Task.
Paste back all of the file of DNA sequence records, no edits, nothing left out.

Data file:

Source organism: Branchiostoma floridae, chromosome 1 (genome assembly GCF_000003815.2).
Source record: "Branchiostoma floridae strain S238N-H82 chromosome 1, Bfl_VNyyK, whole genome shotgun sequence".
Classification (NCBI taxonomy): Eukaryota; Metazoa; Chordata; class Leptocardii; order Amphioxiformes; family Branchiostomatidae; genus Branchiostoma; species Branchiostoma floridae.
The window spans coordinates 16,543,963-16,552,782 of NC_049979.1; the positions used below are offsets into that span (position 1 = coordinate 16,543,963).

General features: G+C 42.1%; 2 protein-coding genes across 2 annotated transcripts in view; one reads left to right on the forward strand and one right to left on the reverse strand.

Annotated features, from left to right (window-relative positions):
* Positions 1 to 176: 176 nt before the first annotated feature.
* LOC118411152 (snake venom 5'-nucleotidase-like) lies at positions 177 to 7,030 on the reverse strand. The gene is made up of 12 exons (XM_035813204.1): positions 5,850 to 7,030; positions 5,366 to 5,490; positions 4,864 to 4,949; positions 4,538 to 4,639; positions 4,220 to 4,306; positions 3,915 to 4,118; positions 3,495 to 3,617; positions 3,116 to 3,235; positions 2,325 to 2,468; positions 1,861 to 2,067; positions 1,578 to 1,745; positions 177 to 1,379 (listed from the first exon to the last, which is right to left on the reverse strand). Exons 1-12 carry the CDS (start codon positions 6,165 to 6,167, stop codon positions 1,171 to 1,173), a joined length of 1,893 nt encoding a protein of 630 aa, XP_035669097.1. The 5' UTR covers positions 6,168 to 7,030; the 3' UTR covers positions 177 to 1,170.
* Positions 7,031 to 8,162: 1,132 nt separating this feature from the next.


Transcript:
Source organism: Branchiostoma floridae, chromosome 1 (genome assembly GCF_000003815.2).
Source record: "Branchiostoma floridae strain S238N-H82 chromosome 1, Bfl_VNyyK, whole genome shotgun sequence".
Classification (NCBI taxonomy): Eukaryota; Metazoa; Chordata; class Leptocardii; order Amphioxiformes; family Branchiostomatidae; genus Branchiostoma; species Branchiostoma floridae.
The window spans coordinates 16,543,963-16,552,782 of NC_049979.1; the positions used below are offsets into that span (position 1 = coordinate 16,543,963).

General features: G+C 42.1%; 2 protein-coding genes across 2 annotated transcripts in view; one reads left to right on the forward strand and one right to left on the reverse strand.

Annotated features, from left to right (window-relative positions):
* Positions 1 to 176: 176 nt before the first annotated feature.
* LOC118411152 (snake venom 5'-nucleotidase-like) lies at positions 177 to 7,030 on the reverse strand. The gene is made up of 12 exons (XM_035813204.1): positions 5,850 to 7,030; positions 5,366 to 5,490; positions 4,864 to 4,949; positions 4,538 to 4,639; positions 4,220 to 4,306; positions 3,915 to 4,118; positions 3,495 to 3,617; positions 3,116 to 3,235; positions 2,325 to 2,468; positions 1,861 to 2,067; positions 1,578 to 1,745; positions 177 to 1,379 (listed from the first exon to the last, which is right to left on the reverse strand). Exons 1-12 carry the CDS (start codon positions 6,165 to 6,167, stop codon positions 1,171 to 1,173), a joined length of 1,893 nt encoding a protein of 630 aa, XP_035669097.1. The 5' UTR covers positions 6,168 to 7,030; the 3' UTR covers positions 177 to 1,170.
* Positions 7,031 to 8,162: 1,132 nt separating this feature from the next.